Spotlight on Archival Research (CSRC Newsletter, April 2015)
UCLA alumnae research CSRC collections for mariachi exhibition
UCLA graduates Mary Alfaro and Julia Fernandez are curatorial consultants for an upcoming exhibition titled Corazon de la Comunidad: Mariachi in Los Angeles. The exhibition, which will open in May at LA Plaza de Cultura y Artes in downtown Los Angeles, will examine how mariachi music and the musicians themselves have become symbols of Mexican and Mexican American identity and culture. Audiences will be invited to explore the history of mariachi in Los Angeles: what it means to the Mexican American community, and what it means to the viewer. In preparation for the exhibition, Alfaro and Fernandez conducted research at the CSRC and selected for inclusion photographs from the La Raza Photograph Collection, albums from the Robert Legorreta “Cyclona” Collection, and cancionero books from the Anthony Beltramo Collection.
Spotlight on Archival Research (CSRC Newsletter, March 2015)
Lorraine M. Gutiérrez researches the Ricardo Muñoz Papers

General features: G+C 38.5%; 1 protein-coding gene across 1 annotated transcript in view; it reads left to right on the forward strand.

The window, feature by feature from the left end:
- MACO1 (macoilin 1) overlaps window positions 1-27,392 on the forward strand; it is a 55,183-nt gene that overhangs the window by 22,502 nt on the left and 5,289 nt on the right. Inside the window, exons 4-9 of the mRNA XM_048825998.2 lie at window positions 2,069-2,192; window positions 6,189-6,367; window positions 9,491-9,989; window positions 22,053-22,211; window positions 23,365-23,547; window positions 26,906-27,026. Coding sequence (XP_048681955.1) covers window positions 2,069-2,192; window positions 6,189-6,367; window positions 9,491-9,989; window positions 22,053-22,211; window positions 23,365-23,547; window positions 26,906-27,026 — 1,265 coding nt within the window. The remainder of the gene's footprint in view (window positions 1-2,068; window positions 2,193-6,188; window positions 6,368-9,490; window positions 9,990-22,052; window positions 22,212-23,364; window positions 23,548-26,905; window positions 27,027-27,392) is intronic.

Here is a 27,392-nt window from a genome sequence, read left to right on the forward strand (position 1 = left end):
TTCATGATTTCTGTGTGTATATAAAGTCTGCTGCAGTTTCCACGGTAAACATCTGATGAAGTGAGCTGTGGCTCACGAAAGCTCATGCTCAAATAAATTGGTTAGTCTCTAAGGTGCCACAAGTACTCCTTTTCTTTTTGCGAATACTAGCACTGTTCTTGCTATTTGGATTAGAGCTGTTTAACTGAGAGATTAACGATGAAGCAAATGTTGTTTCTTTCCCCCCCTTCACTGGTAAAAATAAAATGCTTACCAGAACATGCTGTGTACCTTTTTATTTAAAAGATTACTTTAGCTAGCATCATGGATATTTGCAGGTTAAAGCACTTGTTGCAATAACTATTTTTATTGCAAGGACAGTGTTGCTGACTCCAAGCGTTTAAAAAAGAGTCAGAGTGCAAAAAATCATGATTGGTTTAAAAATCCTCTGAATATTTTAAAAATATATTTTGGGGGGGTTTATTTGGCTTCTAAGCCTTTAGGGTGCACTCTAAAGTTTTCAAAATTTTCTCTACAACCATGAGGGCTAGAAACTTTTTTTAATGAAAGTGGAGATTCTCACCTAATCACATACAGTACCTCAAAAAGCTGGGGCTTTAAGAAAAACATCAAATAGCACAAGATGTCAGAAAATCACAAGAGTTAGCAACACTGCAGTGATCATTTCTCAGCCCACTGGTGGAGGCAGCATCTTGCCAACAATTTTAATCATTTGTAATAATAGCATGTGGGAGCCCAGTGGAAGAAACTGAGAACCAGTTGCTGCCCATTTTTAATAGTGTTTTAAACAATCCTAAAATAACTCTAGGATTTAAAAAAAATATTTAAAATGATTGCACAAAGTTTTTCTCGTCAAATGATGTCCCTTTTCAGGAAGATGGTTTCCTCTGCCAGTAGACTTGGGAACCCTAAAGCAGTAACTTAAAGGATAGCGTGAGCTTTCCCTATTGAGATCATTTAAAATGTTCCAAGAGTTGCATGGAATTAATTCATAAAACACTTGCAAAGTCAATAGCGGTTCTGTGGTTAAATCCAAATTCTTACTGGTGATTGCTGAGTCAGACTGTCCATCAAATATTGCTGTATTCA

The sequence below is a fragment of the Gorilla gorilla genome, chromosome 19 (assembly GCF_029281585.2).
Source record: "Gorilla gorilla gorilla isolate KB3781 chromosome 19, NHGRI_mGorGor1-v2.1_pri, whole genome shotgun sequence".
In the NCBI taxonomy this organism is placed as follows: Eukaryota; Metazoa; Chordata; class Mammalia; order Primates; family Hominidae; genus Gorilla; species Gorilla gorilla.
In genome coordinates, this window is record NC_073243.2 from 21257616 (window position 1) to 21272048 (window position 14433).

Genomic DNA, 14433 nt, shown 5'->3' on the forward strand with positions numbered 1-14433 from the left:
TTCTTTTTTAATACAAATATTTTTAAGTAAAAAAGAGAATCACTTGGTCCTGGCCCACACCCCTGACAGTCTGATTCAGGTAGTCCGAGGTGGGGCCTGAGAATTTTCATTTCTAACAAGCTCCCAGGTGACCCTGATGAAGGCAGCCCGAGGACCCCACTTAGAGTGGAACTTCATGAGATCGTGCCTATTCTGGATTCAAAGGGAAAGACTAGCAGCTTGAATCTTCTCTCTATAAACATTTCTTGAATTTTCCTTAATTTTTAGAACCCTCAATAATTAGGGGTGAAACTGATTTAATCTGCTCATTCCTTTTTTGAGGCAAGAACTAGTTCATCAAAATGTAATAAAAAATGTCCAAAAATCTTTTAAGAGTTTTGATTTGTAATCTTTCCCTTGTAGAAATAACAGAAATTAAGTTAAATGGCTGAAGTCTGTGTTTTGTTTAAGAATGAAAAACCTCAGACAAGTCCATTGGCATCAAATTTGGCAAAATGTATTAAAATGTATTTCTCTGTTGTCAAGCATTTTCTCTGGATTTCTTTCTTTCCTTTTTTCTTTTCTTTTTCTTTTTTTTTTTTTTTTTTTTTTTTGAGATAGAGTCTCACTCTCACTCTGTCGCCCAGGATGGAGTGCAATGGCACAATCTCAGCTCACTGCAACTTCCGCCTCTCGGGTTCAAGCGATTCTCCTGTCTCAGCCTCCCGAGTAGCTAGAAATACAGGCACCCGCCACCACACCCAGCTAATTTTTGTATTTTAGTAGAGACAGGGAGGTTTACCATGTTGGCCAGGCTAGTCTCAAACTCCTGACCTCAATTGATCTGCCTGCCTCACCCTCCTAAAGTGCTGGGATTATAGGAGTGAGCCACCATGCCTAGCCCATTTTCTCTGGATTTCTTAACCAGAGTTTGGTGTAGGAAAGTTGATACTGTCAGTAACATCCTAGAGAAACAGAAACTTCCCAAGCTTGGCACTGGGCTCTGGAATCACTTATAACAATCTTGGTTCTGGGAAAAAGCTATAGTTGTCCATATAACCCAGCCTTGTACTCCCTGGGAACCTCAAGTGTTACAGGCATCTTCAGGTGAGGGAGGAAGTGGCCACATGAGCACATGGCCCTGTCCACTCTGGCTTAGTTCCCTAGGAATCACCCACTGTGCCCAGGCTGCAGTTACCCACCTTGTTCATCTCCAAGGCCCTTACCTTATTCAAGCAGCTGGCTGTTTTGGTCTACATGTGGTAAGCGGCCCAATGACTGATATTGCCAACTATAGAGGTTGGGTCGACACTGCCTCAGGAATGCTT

Lorraine M. Gutiérrez is an Arthur F. Thurnau professor of psychology and social work and a faculty associate in American culture (Latino studies) at the University of Michigan–Ann Arbor. Her current projects include identifying strategies for multicultural community-based research and practice, multicultural education for social work practice, and identifying effective methods for learning about social justice. She recently visited the CSRC to conduct research on a new project concerning twentieth-century Chicano/Latino leaders in social work and social welfare. She shared some of her findings:
Spotlight: Alvaro Huerta and Alfonso Morales on The Association of Latin American Gardeners (CSRC Newsletter, February 2015)
In the current issue of Aztlán (vol. 39, no. 2), urban and regional planning professors Alvaro Huerta and Alfonso Morales look at the formation of The Association of Latin American Gardeners of Los Angeles (ALAGLA) and outline the group’s 1998 campaign to reverse Los Angeles’s ban on gas-powered leaf blowers. The authors note that the group’s success indicates marginalized immigrant workers can effect change through collective action. An excerpt from the article can be found here. Look for a related symposium organized by Huerta at the CSRC this spring.